Larkin produces a powerful image for the reader; the stagnant heavy heat of the English summer that transcends from the words on the page to form a palpable experience that the reader really feels. “All windows down, all cushions hot, all sense of being in a hurry gone” quickly establishes Larkin’s landscape as we acknowledge the lethargic and inert existence of his surroundings. While maintaining the sense of slothful heat that hangs through the “three-quarters-empty train”, Larkin also generates the sensation of movement as he recounts the imagery that passes by his carriage window; “wide farms… short-shadowed cattle, and canals with floatings of industrial froth”. Larkin’s writing attunes us to his senses, enabling us to feel at one with what he sees, smells and hears.
“All afternoon, through the tall heat that slept for miles inland”; Larkin further develops the languid feeling as his train crawls through the English countryside in a “slow and stopping curve southwards” towards London. Without condemning what he sees, Larkin merely observes, producing a vivid panorama of his surroundings for his reader’s to indulge. As his surroundings shift, so does his tone. We gain a sense that Larkin is not impressed or very interested in the weddings that happen outside his cabin’s window. After mistaking them for something else, something far less celebratory, Larkin “went on reading”. A sense of condescension blankets his work as we recognise the upper-class, almost elitist approach he takes as he is offered a glimpse of these couples’ paramount moments. Unlike the introduction to the text which draws the reader into his own eyes, his shift in tone distances the reader from the intimate relationship that has been developed between poet and reader.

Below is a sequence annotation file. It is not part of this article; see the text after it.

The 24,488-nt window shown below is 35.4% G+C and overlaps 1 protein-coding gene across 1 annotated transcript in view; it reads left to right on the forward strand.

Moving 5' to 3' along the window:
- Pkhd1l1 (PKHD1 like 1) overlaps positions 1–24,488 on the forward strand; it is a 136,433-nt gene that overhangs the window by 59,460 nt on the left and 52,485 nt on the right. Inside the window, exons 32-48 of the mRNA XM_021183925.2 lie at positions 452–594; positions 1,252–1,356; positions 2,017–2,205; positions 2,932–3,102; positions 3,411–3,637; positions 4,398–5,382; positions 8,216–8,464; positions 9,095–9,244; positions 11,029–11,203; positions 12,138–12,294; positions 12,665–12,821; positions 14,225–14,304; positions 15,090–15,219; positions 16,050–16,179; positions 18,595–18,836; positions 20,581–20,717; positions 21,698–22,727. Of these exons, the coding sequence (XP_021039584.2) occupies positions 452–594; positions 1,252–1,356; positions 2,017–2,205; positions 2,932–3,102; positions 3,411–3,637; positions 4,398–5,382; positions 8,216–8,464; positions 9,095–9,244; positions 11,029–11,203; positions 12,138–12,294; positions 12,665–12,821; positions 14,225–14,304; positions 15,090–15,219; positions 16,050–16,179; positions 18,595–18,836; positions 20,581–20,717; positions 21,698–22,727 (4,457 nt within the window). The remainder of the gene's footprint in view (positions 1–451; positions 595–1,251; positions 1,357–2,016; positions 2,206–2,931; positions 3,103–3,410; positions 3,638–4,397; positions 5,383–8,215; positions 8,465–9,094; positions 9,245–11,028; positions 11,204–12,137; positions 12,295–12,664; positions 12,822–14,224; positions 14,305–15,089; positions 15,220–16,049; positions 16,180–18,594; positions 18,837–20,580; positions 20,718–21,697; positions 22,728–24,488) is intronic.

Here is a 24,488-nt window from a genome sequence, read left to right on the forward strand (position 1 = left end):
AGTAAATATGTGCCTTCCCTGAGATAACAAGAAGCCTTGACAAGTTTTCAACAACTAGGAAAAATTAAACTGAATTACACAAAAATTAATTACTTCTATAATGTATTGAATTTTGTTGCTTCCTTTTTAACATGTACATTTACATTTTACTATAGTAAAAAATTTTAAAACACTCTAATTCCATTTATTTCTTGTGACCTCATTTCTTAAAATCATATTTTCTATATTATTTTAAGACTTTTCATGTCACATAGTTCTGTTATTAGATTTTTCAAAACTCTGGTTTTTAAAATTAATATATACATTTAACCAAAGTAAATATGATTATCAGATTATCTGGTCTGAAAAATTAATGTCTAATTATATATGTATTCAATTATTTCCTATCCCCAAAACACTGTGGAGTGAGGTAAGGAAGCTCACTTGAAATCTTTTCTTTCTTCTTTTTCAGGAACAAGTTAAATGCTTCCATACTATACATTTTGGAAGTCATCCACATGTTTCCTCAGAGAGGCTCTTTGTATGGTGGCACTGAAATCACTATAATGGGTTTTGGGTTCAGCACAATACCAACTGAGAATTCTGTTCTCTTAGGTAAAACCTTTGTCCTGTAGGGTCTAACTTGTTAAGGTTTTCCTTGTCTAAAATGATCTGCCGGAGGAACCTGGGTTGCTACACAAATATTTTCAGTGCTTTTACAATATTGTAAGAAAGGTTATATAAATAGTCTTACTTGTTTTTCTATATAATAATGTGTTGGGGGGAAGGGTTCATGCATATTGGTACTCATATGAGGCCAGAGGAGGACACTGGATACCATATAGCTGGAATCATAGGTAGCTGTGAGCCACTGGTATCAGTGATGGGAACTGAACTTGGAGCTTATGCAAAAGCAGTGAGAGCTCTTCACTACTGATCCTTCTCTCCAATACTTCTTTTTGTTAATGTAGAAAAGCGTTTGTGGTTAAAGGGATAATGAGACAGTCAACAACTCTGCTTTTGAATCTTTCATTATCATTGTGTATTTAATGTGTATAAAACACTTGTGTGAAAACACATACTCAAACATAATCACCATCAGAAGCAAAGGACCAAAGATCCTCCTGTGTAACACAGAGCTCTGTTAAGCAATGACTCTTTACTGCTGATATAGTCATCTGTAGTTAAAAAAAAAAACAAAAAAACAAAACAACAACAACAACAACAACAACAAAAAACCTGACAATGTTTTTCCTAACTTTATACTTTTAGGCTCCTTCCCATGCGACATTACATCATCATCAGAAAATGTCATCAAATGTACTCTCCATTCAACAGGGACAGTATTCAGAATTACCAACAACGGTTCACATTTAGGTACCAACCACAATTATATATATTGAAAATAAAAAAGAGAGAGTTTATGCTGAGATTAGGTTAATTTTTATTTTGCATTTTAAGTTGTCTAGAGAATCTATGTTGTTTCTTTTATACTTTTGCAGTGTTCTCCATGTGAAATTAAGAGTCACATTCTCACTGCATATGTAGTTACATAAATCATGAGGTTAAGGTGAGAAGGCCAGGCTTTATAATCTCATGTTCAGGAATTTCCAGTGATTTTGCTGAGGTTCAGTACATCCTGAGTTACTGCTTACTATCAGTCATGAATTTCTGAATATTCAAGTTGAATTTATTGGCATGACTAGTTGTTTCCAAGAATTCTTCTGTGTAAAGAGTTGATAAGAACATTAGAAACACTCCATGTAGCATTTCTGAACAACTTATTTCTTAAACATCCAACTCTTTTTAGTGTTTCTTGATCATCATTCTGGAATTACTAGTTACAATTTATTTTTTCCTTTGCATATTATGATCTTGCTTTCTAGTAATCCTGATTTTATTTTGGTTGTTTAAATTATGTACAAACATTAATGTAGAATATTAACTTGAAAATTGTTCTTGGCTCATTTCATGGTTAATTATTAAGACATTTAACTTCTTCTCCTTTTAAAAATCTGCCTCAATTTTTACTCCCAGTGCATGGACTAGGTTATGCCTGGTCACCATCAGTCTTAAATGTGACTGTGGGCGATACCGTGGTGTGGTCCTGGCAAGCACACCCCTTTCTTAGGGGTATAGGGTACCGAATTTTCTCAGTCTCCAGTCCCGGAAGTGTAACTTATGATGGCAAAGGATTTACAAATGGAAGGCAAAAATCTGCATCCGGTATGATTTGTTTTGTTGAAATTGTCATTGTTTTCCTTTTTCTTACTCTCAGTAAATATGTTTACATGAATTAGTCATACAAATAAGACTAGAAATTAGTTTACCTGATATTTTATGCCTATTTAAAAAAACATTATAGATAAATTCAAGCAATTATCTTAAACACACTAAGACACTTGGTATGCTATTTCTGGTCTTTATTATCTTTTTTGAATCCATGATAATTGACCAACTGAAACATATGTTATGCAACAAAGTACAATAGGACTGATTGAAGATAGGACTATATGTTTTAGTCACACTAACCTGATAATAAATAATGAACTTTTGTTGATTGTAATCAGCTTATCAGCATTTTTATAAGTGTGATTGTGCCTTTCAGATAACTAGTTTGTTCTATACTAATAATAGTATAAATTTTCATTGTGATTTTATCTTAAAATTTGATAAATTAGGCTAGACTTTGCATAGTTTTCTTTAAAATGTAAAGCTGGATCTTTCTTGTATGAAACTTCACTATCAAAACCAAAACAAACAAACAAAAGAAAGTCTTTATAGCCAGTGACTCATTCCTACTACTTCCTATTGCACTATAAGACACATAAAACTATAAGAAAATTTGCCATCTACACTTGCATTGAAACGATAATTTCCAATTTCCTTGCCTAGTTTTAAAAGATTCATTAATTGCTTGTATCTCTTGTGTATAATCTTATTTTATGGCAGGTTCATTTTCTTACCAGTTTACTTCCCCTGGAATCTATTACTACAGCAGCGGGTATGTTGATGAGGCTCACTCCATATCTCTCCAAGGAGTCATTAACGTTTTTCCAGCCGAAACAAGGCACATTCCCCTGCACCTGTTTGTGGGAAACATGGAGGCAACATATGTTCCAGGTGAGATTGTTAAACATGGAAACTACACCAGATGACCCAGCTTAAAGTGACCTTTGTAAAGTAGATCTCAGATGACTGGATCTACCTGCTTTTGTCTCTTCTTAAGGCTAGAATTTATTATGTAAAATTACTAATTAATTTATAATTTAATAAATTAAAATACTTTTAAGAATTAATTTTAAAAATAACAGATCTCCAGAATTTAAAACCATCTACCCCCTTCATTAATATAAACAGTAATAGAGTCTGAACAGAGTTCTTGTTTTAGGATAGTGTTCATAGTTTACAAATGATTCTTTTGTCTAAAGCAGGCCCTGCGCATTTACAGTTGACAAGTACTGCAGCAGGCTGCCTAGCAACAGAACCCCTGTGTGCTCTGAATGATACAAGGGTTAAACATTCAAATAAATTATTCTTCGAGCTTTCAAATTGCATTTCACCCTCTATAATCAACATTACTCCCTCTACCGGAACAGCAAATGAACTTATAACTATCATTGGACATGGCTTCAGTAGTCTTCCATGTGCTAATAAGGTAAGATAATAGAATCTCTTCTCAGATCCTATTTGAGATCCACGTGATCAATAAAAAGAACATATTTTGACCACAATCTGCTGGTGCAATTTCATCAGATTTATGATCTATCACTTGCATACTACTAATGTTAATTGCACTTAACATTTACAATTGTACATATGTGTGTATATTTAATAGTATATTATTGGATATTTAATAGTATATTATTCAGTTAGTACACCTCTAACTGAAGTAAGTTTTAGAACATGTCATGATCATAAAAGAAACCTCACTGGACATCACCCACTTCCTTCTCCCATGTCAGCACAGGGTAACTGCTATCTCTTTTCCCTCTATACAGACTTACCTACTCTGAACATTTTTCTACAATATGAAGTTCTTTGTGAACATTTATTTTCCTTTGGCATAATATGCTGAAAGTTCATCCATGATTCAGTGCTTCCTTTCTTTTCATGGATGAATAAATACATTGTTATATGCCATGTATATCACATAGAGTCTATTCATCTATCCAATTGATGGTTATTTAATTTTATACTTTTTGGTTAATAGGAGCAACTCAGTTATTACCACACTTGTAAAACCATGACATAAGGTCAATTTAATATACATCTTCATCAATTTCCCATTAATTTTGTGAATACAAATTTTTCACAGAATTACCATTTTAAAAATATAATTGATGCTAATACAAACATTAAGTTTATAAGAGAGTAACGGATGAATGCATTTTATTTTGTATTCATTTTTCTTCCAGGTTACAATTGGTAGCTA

Larkin describes the reception of the Whitsun Weddings; “parodies of fashion… fathers with broad belts… mothers loud and fat… nylon gloves and jewelry-substitutes”, and paints a gauche image of the perils of the life of the working class. While the couples and families enjoy themselves at the end of a day of celebration, we perceive the author sitting on the train watching through narrowed eyes, quietly and cynically feeling a sense of disappointment as the “fresh couples [climb] aboard”.
The train crosses a frayed boundary as the rural landscape is slowly pressured more and more by the imposition of industry and forms into the outskirts of London; “poplars [casting] long shadows over major roads”. Larkin reflects on the “frail traveling coincidence” of the couples on the train, bound together by the same “farcical” moment that each have experienced on this Whitsun weekend; every marriage unique, yet every married couple identical to the pair that boarded the train at the previous town.
Larkin’s poem takes us on a journey not only through the landscapes of England, but through the lives of the very people who live in them by presenting us with a seemingly verbatim recount of the sights, smells and sounds the author experiences.